Families face financial crisis as provincial funding for adults with developmental disabilities changes
By Charlotte Prong Parkhill
Kitchener Post staff
Like many other teenage girls, Fiona Whiteside, 18, spends her days at school and enjoys activities such as swimming, choir and attending camp.
But Fiona, who has cerebral palsy with both developmental and physical disabilities, needs help to do all those things. And now that she’s 18, the funding needed to hire assistants or provide programs for her is drying up.
“For the last couple of years, we go into our own personal finances for about two months of the year,” Fiona’s mother, Pat, said. “It costs extra to have a disabled child . . . it takes more resources.”
The Whitesides have planned much of their lives around the care of Fiona. Both Pat and her husband Brian are teachers who moved from Toronto to Waterloo Region so they could afford to build a wheelchair accessible home for their family, which includes two other children.
When Fiona was young, Pat quit work and only went back part time after 11 years away from her career.
The Whitesides receive about $6,300 per year through Support Services at Home (SSAH) funding, provided through the Ministry of Community and Social Services.
New funding guidelines that are being fully implemented as of April 1 mean that people who were receiving funding as children must reapply at age 18 and transition to another funding model called Passport.
Because Fiona turned 18 last year in 2012, her funding has been grandfathered in. But Pat said she’s been told it is only guaranteed for one year at a time, leaving her uncertain about the future.
And Fiona no longer qualifies for the free respite care and community programming that is available for those under 18.
“She needs an active life. She needs to be stimulated to be happy,” Pat said. “When she’s content, we’re all content.”
Now retired, Pat said her days are filled with trying to organize a patchwork of care for Fiona, including finding respite care and summer day camps. She’s also joined several organizations doing advocacy work.
Other families are in a much worse situations.
“Some people have to sell their homes,” said Sue Simpson, director of programs and operations at Waterloo Region Family Network. Others end up with one parent quitting work to stay home with their adult child.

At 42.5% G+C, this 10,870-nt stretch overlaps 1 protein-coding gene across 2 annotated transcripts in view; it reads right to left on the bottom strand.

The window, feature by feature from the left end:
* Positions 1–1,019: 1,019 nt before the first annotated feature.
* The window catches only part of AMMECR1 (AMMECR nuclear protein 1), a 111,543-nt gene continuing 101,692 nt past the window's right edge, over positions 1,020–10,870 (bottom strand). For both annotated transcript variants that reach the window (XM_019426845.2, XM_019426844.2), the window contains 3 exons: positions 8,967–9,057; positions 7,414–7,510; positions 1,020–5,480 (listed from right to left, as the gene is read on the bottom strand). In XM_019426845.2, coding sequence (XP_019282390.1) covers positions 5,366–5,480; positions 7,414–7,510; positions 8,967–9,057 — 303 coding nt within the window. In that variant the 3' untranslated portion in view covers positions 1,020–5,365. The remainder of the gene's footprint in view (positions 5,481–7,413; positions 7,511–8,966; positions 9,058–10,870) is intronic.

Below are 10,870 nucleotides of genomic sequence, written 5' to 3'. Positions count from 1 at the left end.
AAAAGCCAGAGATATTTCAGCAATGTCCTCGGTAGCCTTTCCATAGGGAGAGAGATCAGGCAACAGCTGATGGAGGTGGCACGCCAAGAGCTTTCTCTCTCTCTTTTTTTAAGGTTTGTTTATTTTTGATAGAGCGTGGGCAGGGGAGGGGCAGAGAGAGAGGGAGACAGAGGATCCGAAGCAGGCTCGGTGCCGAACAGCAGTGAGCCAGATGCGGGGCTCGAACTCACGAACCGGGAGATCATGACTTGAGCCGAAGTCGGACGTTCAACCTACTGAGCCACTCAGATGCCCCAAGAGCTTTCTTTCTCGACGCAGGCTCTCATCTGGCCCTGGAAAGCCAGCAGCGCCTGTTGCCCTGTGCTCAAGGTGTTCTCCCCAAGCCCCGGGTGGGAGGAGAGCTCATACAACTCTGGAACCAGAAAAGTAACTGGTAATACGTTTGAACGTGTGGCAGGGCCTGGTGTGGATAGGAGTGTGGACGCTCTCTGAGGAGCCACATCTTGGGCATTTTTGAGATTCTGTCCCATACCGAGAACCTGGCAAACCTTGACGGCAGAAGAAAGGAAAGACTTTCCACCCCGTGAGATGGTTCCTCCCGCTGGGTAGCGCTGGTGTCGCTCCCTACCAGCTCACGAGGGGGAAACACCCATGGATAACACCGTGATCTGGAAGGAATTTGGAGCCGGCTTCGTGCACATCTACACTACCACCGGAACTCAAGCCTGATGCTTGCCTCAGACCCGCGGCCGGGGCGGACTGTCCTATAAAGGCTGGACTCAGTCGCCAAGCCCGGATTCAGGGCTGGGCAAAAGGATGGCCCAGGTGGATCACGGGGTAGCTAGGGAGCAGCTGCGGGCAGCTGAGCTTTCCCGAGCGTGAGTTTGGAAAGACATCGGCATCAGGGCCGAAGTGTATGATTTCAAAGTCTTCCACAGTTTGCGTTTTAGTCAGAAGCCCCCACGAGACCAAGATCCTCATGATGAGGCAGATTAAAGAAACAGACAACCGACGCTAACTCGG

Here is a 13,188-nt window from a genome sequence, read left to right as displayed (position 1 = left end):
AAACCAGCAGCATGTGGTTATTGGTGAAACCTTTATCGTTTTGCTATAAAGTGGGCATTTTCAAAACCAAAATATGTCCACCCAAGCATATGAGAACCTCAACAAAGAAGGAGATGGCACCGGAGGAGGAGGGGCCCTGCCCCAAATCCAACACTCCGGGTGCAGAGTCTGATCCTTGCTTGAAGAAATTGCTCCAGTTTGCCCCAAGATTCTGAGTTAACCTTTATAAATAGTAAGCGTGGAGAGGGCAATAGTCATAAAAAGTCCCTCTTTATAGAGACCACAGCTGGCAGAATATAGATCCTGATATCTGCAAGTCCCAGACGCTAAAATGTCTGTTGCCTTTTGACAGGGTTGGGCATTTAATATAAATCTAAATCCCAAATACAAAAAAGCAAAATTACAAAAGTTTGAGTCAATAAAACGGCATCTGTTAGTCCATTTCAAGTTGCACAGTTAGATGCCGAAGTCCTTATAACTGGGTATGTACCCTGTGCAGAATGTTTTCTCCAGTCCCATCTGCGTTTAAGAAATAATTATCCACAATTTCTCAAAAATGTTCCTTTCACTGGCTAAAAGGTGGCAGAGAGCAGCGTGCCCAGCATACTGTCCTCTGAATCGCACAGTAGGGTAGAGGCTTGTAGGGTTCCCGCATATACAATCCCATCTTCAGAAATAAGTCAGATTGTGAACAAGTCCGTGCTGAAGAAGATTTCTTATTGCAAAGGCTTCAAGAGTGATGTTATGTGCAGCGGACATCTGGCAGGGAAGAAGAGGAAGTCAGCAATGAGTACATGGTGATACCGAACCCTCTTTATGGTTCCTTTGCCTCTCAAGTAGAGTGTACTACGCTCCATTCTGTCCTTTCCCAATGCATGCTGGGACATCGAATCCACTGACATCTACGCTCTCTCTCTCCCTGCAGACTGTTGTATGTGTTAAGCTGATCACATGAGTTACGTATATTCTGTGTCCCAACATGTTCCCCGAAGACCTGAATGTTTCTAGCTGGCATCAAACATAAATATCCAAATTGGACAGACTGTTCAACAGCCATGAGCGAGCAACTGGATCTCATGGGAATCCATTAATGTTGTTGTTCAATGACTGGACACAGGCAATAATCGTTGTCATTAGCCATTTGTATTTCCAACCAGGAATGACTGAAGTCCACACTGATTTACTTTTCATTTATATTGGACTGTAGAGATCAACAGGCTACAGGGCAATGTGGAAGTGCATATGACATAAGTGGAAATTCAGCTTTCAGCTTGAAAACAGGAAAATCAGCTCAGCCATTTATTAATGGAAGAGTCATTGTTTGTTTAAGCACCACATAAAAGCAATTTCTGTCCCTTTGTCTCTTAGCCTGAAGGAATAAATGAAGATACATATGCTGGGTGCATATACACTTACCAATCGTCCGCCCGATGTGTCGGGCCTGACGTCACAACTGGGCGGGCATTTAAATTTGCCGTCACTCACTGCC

Simpson’s work for the WRFN includes helping families navigate the support system. But she also lives it every day. Her son Kevin, 24, also has a developmental disability.
“He’s out and about in the community. He goes to the library, he goes swimming, he plays basketball. So we use our funding for his support worker,” she said.
Simpson said Kevin qualifies for $23,000 in Passport funding and $8,000 in SSAH funding every year. In addition, the family spends another $20,000 of their own.
“It’s a very critical situation, because the cost of caring for our children all along has been fairly extensive, and now we’re faced with uncertainty and it’s really worrisome for people,” she said.
“It’s very hard for those families (that are not grandfathered in). They’re getting cut off everything until they go through a new assessment, and then they know there will be a waitlist, and they don’t know how long that will be.”
According to the Toronto Star, figures from last fall indicate there were 3,700 adults on the waitlist for Passport funds and almost 8,600 waiting for SSAH funding. Community and Social Services spends about $143 million a year on these types of supports.
The stories that Kitchener citizens Cameron Dearlove and Subeer Bhandari were hearing from local families prompted them to start an online petition.
“As I researched the issue, I was shocked to hear about the enormous waiting lists and gaps in service that have existed for years before this change exacerbated the situation,” Dearlove said.
Starting the petition was one way to help families who are too overwhelmed and exhausted to advocate for themselves, he said.
“In only one week and without media attention, the petition has generated over 2,200 signatures, but more importantly, it’s become a space where people can leave messages about the significant challenges they are facing.”
Pat and Brian are already looking ahead to the next steps in Fiona’s life. In the future, they hope to move out of their home and into a smaller place, leaving the accessible house for Fiona. They hope she can share the space with other adults who require supports, and the caregivers who would assist them.
But creating that kind of group home would also require financial assistance from the province.
“I wish we could all be independently wealthy, but we need to take care of our more vulnerable as a society,” Pat said.